I was filled with great alacrity by such thoughts. As significant as the devestation of Darwin during the Japanese bombing in WW2 and Cyclone Tracy in 1973 are, Darwin’s history comprises more than these events.
As I continued my walk down that strip of East Point, I noticed that many of the houses now were rebuilt after Cyclone Tracy. My study of the exterior of these houses felt elegiac.
I walked past dwellings in which families with familiar Greek and Italian surnames I grew up with - houses either camouflaged or ramshackled- showcasing the torn and traumatised individuals who inhabit them. In a small town we all know each other’s sorrows and regrets.
More recently on a recent bush-court trip to a remote community in a small plane, I had the advantage of a bird’s eye view, when I noticed cars moving like ants in single file across different directions along Bagot Road, Stuart Highway to the Westralia Steer shops. I struggled to pin point the location of my grandmother’s Stuart Park home under the thick canopy of green.
As the plane climbed higher, I saw Darwin as part of a floodwater system, with the Adelaide and Alligator River systems meandering into the interior through a myriad of estuaries, creating a plateau of wetlands which in the height of the wet season, attract a plethora of birdlife, wildlife that swarm Darwin and live beside the asphalt, concrete and steel.
In Darwin, suburbia exists inside nature. In Darwin, small insignificant lives breed and decay, love and hate, prosper and despair, linger and fester like blisters under the direct glare of an equatorial sun. Yet, these houses contain extraordinary tales which have never be written.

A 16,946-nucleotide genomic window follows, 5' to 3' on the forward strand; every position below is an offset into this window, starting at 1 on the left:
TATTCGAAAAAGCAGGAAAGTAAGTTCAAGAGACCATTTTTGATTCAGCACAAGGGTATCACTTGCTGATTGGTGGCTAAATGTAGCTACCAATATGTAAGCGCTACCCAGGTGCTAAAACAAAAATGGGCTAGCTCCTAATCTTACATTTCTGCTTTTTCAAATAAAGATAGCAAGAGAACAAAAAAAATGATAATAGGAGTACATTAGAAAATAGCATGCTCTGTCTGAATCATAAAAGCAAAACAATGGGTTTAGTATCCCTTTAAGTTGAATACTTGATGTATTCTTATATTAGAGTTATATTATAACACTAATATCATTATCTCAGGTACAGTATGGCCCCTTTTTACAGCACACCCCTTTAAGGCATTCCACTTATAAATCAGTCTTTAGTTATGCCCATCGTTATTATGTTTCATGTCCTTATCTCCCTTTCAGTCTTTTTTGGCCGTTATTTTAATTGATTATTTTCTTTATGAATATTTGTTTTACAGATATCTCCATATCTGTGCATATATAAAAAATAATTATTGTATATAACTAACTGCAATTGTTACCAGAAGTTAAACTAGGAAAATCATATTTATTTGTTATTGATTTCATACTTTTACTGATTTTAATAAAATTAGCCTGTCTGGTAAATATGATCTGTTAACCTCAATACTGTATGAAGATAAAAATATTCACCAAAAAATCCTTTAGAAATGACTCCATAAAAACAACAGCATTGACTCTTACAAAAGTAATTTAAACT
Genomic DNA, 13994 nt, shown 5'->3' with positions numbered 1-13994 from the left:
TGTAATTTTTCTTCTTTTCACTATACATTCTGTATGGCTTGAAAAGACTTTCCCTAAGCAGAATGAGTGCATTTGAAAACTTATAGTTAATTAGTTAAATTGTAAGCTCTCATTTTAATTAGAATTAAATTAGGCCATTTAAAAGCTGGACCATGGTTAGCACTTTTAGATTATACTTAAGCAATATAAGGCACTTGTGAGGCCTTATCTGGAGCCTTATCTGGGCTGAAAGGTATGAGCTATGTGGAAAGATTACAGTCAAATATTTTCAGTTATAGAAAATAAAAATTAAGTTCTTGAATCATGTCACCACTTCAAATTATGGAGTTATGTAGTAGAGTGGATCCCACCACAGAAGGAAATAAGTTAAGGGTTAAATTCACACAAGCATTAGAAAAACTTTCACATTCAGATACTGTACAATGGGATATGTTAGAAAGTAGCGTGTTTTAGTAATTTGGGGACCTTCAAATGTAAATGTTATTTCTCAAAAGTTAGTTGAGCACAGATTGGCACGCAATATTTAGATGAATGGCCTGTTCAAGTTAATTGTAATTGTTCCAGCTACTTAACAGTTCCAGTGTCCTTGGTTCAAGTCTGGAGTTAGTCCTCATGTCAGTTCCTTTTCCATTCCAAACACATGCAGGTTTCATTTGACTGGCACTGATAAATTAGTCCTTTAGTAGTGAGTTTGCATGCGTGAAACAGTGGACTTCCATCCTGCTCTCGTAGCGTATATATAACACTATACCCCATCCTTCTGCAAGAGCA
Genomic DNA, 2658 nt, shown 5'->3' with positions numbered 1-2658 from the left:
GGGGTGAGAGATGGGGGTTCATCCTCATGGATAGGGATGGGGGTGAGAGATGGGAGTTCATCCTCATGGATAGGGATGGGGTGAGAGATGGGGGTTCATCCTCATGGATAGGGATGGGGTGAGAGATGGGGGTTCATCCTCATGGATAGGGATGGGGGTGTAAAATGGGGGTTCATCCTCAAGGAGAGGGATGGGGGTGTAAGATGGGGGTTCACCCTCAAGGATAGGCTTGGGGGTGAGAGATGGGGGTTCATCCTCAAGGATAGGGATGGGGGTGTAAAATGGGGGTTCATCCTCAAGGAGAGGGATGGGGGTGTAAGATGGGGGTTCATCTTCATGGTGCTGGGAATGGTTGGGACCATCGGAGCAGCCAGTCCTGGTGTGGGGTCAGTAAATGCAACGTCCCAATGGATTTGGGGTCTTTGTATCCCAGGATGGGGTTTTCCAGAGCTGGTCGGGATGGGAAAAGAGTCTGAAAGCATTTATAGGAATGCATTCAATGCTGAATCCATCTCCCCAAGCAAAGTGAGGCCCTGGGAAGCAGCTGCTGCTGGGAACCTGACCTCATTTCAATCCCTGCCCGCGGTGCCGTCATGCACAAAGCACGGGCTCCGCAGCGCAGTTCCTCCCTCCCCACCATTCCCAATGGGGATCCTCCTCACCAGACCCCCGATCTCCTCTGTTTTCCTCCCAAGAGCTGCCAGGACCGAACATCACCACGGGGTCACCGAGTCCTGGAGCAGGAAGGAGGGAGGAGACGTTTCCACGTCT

Living inside a floodplain, I am woken up by musical score which erupts at dawn when finches, cockatoos, galahs, psycho plovers, magpies and crows, all types of birds sing jubilantly at the rising sun, or I fall asleep to droning frogs and crickets, to the eerie cries of the Kirlew in the dark, and these bird sounds were as salient, and along with the swish of car tyres across wet streets formed the soundscape to my walk through to the George Brown Darwin Botanic Gardens.
Darwin, the place of my birth and my home town, is 150 years old. It is only recently that I have cared to learn that George Goyder and his team arrived on 5 February 1869, setting up camp just below where government house is located today.
A little before I left on my walk, I read an entry in the diary kept by G.W. Goyder, Surveyor General of the Northern Territory Expedition. It read:
3 February – Wednesday Schultze catching fish. Mare dropped foal Dr -9 cases “Lowther with a gathering in his hand – off duty – the most serious”
Friedrich Schultze, an Adelaide-based German naturalist, was the official naturalist on Goyder’s expedition. William Webster Hoare was the surgeon’s assistant and dispenser. Hoare was commissioned to paint watercolours to illustrate specimens collected by Schultze. Hoare also made an oil sketch of the landing place and camp upon the expedition’s arrival into Port Darwin on 5 February 1869.
In eight frantic months, Schultze and his son Alfred, sent 995 plant specimens back to Adelaide Botanic Garden and Museum. They also collected shells, fish, corals, sponges, fish, small vertebrates and insects and more than 600 bird skins. Hunting in the bush with loaded shotguns, they meticulously shot at the bird life, scattering a spray of bullets as such to secure a hit with minimal damage, collecting the most intact to preserve.
I wanted to take photographs of my walk to the Botanical gardens on the eve of Darwin’s 150th anniversary. As a student of art history, I was conscious of the grand art historical narratives shaping interpretations of the Australian landscape and botanical art. Much of this type of art developed out of scientific studies - in Hoare’s case to capture the colour of the flora and fauna specimens collected. In days before colour photography, drawing and painting served scientific purposes.